The basics are the same…heat all the surrounding area and then
concentrate on the joint area until the solder flows.
Gold alloys do not conduct heat as fast as silver does, so less
surrounding area needs to be heated.
9ct Gold alloy will melt at red hot. 9ct Hard solder melts just
before or at red hot.
18ct Gold alloys are stable at red hot, and 18ct hard solder must be
red hot before it melts.
Practise by soldering the ends of some bars or wires of your chosen
alloy together. For good measure, try to re-melt the solder after a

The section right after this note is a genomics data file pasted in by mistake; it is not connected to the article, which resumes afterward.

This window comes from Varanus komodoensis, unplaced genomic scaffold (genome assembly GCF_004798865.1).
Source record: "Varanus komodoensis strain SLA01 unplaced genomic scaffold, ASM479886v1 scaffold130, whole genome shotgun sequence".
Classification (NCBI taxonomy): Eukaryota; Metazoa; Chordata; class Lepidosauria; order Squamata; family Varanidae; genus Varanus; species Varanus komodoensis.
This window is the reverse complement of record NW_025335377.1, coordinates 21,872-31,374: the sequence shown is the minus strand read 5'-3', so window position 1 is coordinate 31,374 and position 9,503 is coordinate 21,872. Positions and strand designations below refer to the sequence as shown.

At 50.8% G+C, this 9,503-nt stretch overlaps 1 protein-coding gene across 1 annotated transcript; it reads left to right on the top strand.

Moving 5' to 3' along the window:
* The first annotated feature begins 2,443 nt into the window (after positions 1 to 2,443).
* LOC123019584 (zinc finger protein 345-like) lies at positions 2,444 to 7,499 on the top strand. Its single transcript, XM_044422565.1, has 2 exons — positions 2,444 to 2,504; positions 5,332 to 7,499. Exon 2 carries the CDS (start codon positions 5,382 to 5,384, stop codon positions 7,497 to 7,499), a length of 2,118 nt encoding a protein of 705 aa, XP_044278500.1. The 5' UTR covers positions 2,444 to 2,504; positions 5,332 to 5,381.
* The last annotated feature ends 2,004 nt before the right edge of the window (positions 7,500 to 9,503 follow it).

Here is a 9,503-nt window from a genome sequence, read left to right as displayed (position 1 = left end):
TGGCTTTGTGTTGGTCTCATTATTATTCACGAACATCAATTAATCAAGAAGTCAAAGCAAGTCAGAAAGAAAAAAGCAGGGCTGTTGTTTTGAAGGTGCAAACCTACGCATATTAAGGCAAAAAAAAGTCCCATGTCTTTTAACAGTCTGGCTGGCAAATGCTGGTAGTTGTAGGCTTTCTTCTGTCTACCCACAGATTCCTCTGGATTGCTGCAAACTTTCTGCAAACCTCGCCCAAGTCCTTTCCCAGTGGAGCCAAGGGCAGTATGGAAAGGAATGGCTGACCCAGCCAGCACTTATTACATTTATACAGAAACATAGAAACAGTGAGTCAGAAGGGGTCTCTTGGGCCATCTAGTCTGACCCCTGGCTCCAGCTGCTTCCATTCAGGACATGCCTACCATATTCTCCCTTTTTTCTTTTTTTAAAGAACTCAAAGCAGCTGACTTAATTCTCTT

successful soldering. Re-melting the solder should reveal a very
useful phenomena…it requires a lot more heat to re-melt. Using
hard solder, you can make successive joins and with care the
previous joins will not melt while melting new hard solder.
Go straight to hard gold solders. Don’t mess with ‘easy’ or
’extra-easy’. These are messy and a hinderance to learning. 'Medium’
is very usefull, but the ‘easy’ solders must be reserved only for
Dive in, do some trial solderings, and gold will be yours no